Unemployment among job seekers under 25 years of age decreased slightly by 0.4% compared to the previous year, totaling 7,212 individuals in the region. However, those under 30 years of age saw a 2.6% increase in unemployment, with 16,135 individuals without jobs at the end of August. On a positive note, long-term unemployment in the region decreased by 2.5%, leaving 35,302 individuals in this category. Furthermore, the number of foreign-born unemployed individuals increased by 11.7%, reaching 19,957 people compared to the previous year.
In August, 19,676 new job openings were reported to the Uusimaa Employment Office, marking a 43.1% decrease compared to the previous year. Nationally, the annual change in job openings was -32.2%.
Unemployment Sees Significant Rise in August
Unemployment in Finland experienced a substantial increase of 1.2 percentage points in August, marking the most rapid rise in over two years. The surge was particularly pronounced among those aged 55 and older.
The YTK Unemployment Fund's member unemployment rate grew by 1.2 percentage points in August. In August, the unemployment rate for YTK members stood at 6.8%, compared to 5.6% in July. Such a swift rise was last observed in March 2021.
Unemployment increased in all regions of the country, with the sharpest increase seen in Central Ostrobothnia, where unemployment rose by 1.8 percentage points.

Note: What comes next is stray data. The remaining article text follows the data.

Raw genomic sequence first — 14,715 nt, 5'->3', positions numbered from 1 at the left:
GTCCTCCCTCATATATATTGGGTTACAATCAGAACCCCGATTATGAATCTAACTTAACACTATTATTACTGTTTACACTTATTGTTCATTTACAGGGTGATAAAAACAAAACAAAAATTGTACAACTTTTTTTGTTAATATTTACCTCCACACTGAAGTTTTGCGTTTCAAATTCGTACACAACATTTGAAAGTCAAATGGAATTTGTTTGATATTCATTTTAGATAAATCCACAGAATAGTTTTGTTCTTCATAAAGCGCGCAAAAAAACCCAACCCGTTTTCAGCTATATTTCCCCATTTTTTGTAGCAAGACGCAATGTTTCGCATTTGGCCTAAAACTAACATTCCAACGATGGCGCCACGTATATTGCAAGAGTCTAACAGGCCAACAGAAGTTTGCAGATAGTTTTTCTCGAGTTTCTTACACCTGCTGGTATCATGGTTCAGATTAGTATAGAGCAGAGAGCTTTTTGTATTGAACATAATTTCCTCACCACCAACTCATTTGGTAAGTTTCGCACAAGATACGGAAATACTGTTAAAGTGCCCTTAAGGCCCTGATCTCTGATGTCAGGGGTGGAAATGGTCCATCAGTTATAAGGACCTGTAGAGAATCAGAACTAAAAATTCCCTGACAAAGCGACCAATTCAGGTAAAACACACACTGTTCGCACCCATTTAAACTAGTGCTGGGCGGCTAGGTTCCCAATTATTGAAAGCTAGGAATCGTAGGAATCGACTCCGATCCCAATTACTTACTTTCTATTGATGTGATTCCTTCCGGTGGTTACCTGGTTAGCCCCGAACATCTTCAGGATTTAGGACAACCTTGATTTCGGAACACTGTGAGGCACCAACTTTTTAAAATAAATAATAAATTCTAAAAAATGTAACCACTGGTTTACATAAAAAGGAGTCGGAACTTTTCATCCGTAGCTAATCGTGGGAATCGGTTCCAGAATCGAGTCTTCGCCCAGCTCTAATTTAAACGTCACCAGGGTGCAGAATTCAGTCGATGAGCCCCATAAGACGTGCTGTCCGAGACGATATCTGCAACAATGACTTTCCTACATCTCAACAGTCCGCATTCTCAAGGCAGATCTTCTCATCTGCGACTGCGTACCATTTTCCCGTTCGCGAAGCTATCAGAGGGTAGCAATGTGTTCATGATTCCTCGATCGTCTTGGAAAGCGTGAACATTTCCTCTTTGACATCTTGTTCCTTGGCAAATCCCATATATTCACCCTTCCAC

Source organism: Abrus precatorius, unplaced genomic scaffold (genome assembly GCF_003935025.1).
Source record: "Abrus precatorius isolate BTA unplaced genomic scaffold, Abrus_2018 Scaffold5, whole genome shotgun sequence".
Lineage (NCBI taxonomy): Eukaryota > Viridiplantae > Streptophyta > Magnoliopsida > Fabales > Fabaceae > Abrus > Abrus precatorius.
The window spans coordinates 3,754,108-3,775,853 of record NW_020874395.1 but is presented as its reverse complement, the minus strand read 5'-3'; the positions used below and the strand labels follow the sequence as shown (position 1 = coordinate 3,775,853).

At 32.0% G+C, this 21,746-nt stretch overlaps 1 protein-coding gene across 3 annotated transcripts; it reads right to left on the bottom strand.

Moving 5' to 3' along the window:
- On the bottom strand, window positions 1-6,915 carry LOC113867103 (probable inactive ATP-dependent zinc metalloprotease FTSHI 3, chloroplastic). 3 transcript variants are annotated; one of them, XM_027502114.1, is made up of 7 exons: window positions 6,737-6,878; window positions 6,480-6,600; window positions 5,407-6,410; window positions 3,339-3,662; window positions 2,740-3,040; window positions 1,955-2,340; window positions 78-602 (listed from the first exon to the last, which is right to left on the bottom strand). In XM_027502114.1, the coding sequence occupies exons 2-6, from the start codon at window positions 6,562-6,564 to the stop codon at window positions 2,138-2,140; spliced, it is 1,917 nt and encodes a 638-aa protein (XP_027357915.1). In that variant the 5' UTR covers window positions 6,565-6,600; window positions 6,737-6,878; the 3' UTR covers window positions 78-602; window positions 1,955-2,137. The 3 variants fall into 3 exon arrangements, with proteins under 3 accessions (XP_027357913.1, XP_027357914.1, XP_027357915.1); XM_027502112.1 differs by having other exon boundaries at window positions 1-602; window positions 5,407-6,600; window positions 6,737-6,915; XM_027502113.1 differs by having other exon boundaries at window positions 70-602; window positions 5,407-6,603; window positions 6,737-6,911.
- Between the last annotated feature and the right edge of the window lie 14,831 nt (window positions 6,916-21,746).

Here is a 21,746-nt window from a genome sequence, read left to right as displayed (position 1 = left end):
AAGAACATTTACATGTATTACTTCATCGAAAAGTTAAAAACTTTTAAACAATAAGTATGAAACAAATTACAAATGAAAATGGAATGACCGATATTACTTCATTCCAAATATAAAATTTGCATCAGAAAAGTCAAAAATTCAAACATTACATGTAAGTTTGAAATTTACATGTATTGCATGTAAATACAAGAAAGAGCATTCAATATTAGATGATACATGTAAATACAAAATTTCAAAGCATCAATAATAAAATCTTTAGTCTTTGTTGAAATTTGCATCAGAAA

Unemployment among YTK members is now higher than it was a year ago, albeit by a small margin of 0.3 percentage points.
The age group most affected by the rapid rise in unemployment in August was those aged 55 and older, with a 2.3% increase in the 56–68-year-old category.
"Economic indicators are pointing downwards, and the pace of rising unemployment, especially among those aged 55 and older, was rapid last month. On the other hand, the long-term outlook is not quite as bleak, as unemployment has only increased by 0.3 percentage points compared to a year ago," said Auli Hänninen, CEO of the YTK Unemployment Fund.
Based on the number of applications received, September's unemployment appears to be at the same level as August. However, the overall picture will become clear only after the end of the month.
The unemployment rate among those with only a basic education increased most rapidly, reaching 12% in August. In contrast, those with a vocational school degree had an unemployment rate of 7.9%, high school graduates 7.3%, university degree holders 6.9%, and those with an applied sciences degree 5.2%.
"Education has long been known to reduce unemployment. Individuals with only a basic education are in a vulnerable position in the job market, which becomes apparent whenever unemployment starts to rise. For university graduates, the statistics are somewhat affected by the annual summer unemployment in the education sector, which does not have the same impact on those with applied sciences degrees," explained Auli Hänninen.
The YTK Unemployment Fund has over 520,000 members, representing approximately one-fourth of Finland's wage earners, making it the country's largest provider of earnings-related security.